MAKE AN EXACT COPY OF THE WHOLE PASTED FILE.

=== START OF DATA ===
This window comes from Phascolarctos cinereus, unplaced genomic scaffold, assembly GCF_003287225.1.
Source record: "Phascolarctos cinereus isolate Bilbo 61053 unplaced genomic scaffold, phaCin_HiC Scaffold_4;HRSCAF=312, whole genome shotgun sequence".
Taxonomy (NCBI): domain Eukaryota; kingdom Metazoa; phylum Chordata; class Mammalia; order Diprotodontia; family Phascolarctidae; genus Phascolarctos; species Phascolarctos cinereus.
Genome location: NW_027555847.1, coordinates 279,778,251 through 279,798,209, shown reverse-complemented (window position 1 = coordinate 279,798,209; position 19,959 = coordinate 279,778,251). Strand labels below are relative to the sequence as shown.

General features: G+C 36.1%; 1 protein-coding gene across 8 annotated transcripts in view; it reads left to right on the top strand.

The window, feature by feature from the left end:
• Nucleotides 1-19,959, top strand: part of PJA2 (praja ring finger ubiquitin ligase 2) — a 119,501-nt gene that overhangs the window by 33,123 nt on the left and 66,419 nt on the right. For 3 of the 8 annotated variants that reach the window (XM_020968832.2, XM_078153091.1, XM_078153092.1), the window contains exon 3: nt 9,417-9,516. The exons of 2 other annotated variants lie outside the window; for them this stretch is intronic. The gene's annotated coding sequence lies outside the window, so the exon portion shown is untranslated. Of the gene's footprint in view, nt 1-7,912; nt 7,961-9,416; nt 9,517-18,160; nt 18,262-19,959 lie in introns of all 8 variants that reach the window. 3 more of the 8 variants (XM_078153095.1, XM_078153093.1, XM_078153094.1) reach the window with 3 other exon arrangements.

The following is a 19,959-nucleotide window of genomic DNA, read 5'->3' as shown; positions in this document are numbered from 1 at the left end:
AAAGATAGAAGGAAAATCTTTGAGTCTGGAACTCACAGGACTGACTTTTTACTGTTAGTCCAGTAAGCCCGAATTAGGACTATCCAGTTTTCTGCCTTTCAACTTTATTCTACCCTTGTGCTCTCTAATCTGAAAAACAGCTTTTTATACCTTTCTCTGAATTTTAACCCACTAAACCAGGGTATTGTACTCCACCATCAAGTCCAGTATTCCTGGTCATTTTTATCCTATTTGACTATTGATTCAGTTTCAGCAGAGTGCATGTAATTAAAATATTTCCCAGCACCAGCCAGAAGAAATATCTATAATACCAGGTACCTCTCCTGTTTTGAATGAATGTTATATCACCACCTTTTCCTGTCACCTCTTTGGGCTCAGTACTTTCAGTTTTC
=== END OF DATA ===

This window comes from Phascolarctos cinereus, unplaced genomic scaffold, assembly GCF_003287225.1.
Source record: "Phascolarctos cinereus isolate Bilbo 61053 unplaced genomic scaffold, phaCin_HiC Scaffold_4;HRSCAF=312, whole genome shotgun sequence".
Taxonomy (NCBI): domain Eukaryota; kingdom Metazoa; phylum Chordata; class Mammalia; order Diprotodontia; family Phascolarctidae; genus Phascolarctos; species Phascolarctos cinereus.
Genome location: NW_027555847.1, coordinates 279,778,251 through 279,798,209, shown reverse-complemented (window position 1 = coordinate 279,798,209; position 19,959 = coordinate 279,778,251). Strand labels below are relative to the sequence as shown.

General features: G+C 36.1%; 1 protein-coding gene across 8 annotated transcripts in view; it reads left to right on the top strand.

The window, feature by feature from the left end:
• Nucleotides 1-19,959, top strand: part of PJA2 (praja ring finger ubiquitin ligase 2) — a 119,501-nt gene that overhangs the window by 33,123 nt on the left and 66,419 nt on the right. For 3 of the 8 annotated variants that reach the window (XM_020968832.2, XM_078153091.1, XM_078153092.1), the window contains exon 3: nt 9,417-9,516. The exons of 2 other annotated variants lie outside the window; for them this stretch is intronic. The gene's annotated coding sequence lies outside the window, so the exon portion shown is untranslated. Of the gene's footprint in view, nt 1-7,912; nt 7,961-9,416; nt 9,517-18,160; nt 18,262-19,959 lie in introns of all 8 variants that reach the window. 3 more of the 8 variants (XM_078153095.1, XM_078153093.1, XM_078153094.1) reach the window with 3 other exon arrangements.

The following is a 19,959-nucleotide window of genomic DNA, read 5'->3' as shown; positions in this document are numbered from 1 at the left end:
AAAGATAGAAGGAAAATCTTTGAGTCTGGAACTCACAGGACTGACTTTTTACTGTTAGTCCAGTAAGCCCGAATTAGGACTATCCAGTTTTCTGCCTTTCAACTTTATTCTACCCTTGTGCTCTCTAATCTGAAAAACAGCTTTTTATACCTTTCTCTGAATTTTAACCCACTAAACCAGGGTATTGTACTCCACCATCAAGTCCAGTATTCCTGGTCATTTTTATCCTATTTGACTATTGATTCAGTTTCAGCAGAGTGCATGTAATTAAAATATTTCCCAGCACCAGCCAGAAGAAATATCTATAATACCAGGTACCTCTCCTGTTTTGAATGAATGTTATATCACCACCTTTTCCTGTCACCTCTTTGGGCTCAGTACTTTCAGTTTTC